The Gibson Gospel guitar originated in 1972-73 and was manufactured at Gibson’s
factory. These were the days of a spiritual awakening throughout North America. Perhaps that was the impetus behind the creation of the guitar and this guitar was designed to be a deep sounding vocal backup instrument. I've played
my friend Terry Fisher's Gibson Gospel and
I concur. It does have an excellent, big sound. Kalamazoo
The guitar had a unique laminated arched back with no bracing. This type of back has been a feature on several other guitars. Guild used the arched back on at least one model and Framus of Bavaria used it on most of their acoustic instruments. The arched back provided its own support, so there was no need for bracing.
The consumer focus of the guitar was for accompanying Christian music. As I previously mentioned, this era was known as the Jesus Revolution. A Gibson advertisement bears this out by showing a typical Christian coffeehouse singer of the era testifying about why the instrument was his choice.
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Whatever the target audience was, the Gibson Gospel acoustic guitar was also an excellent instrument choice for bluegrass, folk, country music and even blues.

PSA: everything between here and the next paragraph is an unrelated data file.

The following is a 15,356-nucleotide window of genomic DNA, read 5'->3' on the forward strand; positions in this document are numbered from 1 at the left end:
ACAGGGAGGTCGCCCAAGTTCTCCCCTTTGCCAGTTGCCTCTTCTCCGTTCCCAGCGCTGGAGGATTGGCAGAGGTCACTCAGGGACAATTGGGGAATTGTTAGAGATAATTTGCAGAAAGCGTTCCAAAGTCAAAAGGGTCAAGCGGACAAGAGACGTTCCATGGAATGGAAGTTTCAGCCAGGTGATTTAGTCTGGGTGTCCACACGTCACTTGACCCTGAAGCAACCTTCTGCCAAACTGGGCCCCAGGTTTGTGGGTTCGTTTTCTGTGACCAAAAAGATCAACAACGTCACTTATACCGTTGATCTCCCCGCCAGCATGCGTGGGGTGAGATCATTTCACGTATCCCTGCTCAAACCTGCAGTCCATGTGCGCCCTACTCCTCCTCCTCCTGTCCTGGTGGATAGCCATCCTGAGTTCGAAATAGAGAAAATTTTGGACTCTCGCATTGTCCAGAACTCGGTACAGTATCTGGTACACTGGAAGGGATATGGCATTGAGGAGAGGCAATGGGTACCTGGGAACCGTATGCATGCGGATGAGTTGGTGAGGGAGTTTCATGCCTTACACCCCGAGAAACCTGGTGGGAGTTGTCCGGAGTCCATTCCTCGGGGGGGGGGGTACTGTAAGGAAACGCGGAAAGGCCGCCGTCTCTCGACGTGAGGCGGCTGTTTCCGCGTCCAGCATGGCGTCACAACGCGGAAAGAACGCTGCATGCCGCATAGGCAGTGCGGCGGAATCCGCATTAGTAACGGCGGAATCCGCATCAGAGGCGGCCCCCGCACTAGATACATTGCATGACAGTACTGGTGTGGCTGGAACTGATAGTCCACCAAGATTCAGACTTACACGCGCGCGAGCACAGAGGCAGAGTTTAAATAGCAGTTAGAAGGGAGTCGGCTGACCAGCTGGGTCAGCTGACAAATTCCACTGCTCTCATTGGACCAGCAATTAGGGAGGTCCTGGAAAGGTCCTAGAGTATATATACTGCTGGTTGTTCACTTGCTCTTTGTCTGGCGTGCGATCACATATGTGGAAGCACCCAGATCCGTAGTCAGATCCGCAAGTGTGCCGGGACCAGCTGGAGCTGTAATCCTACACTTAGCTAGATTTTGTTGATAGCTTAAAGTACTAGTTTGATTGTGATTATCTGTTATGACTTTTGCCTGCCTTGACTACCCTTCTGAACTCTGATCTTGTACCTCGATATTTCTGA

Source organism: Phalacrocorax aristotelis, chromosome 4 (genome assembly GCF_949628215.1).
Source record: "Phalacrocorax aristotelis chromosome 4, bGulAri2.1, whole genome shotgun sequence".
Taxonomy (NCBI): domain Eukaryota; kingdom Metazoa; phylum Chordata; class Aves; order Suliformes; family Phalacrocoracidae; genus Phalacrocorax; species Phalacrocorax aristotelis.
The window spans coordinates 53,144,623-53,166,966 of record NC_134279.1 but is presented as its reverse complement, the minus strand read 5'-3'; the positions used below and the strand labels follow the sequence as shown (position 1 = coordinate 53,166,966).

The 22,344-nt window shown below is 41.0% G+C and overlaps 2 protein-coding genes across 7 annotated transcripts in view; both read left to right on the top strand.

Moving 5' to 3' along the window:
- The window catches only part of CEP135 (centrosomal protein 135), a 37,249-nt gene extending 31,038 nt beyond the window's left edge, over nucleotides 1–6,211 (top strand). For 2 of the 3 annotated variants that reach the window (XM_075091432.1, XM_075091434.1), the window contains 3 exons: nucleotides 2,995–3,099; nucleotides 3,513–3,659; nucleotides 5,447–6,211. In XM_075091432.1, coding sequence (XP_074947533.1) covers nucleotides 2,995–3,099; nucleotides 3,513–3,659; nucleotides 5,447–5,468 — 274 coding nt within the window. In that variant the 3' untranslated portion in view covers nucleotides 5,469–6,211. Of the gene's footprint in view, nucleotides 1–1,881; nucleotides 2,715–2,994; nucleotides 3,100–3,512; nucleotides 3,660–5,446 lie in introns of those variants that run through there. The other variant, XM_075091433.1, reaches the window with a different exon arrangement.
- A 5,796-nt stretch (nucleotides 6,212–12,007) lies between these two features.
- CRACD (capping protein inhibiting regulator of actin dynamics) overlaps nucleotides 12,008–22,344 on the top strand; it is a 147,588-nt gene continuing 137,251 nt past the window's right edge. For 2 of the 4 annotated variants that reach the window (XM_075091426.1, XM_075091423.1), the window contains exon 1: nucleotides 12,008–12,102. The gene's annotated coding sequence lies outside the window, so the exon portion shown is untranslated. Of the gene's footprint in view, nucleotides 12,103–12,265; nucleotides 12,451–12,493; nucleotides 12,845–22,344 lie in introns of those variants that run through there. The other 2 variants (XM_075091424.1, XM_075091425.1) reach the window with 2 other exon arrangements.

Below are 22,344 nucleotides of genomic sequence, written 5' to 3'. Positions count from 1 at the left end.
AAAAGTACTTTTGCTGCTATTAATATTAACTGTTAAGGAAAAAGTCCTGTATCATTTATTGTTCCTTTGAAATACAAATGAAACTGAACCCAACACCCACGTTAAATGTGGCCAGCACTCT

In 1992 Gibson again offered the Gospel acoustic model. The reissue defers compared to the original. Gibson chose mahogany over maple for the reissue. The new version of the Gospel guitar has multiple white binding, solid mahogany sides and back. The unbound maple neck was topped with a rosewood fingerboard with pearl dot inlays. The braces were scalloped like those on the more expensive models.
The Dove logo remained on this instruments head stock.
This time it also was adorned with black pick guard that was not as large or fancy as the original. Finishes were offered in either natural or sunburst.